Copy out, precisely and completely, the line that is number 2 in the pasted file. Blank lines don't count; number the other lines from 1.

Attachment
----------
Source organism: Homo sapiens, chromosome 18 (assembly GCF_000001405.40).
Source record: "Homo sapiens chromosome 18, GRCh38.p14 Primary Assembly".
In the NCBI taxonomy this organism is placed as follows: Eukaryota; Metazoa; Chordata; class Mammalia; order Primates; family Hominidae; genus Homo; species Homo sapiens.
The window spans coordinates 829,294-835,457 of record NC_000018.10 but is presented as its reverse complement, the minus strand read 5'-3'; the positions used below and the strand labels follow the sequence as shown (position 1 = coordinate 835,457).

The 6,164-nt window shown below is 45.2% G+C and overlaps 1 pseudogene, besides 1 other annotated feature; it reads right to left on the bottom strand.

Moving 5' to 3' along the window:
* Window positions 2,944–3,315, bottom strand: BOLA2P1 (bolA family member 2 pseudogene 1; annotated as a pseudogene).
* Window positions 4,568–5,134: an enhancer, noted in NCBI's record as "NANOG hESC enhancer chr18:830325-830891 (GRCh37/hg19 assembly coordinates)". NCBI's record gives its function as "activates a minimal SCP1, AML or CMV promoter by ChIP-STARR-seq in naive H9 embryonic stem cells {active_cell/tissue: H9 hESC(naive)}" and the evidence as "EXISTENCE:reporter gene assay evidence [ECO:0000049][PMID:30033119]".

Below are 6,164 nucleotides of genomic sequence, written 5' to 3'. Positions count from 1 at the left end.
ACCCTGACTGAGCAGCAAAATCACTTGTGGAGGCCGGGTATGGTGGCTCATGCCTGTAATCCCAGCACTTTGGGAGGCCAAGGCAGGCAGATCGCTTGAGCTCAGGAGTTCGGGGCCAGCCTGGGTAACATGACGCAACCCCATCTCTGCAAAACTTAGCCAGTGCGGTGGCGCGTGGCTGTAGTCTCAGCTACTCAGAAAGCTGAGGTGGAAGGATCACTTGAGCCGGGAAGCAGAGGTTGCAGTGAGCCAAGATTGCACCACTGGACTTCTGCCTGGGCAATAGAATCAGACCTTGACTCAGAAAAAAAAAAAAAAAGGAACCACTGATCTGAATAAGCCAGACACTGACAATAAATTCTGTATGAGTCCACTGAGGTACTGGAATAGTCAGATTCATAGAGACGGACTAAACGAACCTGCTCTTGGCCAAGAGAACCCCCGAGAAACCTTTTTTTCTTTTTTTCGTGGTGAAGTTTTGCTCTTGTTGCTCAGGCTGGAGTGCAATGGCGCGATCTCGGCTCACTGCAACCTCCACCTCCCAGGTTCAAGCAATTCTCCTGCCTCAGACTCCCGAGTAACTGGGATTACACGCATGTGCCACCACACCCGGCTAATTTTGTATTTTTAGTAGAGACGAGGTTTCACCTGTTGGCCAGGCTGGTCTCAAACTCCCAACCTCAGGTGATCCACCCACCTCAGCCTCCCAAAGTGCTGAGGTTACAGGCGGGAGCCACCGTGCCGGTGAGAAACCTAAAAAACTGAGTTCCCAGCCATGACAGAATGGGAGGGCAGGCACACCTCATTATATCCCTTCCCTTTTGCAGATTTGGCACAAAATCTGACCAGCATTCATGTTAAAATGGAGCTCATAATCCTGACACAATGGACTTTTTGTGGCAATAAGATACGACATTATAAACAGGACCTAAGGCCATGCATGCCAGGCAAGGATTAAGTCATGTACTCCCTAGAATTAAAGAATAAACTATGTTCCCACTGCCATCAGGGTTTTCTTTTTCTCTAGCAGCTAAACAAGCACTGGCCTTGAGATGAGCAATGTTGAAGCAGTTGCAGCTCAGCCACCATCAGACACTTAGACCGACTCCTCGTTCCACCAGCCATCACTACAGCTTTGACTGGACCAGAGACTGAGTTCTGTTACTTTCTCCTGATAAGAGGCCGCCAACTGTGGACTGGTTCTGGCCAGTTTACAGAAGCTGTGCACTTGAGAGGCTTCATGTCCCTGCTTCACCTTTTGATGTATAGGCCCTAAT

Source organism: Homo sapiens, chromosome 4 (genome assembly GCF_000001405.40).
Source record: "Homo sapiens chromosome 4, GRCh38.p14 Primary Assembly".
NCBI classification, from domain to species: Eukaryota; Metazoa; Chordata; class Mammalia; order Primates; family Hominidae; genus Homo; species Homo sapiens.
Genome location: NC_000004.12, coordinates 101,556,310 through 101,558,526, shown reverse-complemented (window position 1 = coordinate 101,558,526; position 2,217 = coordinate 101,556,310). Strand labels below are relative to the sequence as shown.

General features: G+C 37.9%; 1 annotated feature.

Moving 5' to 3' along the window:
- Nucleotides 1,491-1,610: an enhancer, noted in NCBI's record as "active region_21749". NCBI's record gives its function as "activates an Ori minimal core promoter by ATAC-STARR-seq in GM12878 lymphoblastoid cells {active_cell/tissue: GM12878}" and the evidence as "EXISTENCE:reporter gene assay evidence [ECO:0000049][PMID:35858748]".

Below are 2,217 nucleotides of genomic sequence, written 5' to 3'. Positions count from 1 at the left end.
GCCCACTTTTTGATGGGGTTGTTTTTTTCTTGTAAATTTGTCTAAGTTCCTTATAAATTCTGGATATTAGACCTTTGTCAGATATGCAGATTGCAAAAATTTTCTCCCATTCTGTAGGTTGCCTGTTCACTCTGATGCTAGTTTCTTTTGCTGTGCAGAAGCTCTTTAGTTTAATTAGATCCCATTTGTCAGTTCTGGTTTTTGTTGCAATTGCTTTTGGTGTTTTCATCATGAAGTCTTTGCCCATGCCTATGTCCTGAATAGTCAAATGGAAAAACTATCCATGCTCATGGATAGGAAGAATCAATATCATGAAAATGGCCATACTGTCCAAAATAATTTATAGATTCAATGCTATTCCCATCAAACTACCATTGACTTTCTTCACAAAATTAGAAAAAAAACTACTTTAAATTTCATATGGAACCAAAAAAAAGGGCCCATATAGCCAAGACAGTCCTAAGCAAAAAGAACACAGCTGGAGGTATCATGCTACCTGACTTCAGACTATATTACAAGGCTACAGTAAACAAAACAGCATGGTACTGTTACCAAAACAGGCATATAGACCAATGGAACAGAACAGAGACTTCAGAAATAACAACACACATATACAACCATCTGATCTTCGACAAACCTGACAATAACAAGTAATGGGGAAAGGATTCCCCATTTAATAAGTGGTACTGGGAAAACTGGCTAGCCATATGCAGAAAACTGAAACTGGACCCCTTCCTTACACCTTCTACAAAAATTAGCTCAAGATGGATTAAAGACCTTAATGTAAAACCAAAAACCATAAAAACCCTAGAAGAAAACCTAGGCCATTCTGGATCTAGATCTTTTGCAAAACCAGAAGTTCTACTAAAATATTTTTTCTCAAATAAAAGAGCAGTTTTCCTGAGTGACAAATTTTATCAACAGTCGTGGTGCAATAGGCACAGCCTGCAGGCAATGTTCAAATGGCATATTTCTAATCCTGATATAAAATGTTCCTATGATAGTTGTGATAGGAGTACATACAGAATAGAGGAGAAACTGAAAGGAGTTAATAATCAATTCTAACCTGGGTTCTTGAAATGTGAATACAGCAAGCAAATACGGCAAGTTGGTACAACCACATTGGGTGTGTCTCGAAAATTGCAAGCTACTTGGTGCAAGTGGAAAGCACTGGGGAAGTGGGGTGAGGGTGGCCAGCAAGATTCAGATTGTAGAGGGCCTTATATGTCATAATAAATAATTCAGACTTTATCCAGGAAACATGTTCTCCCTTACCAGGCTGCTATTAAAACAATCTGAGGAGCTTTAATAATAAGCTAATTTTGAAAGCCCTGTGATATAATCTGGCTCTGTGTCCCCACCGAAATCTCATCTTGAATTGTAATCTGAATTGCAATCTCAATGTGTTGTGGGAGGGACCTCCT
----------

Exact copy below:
Source record: "Homo sapiens chromosome 18, GRCh38.p14 Primary Assembly".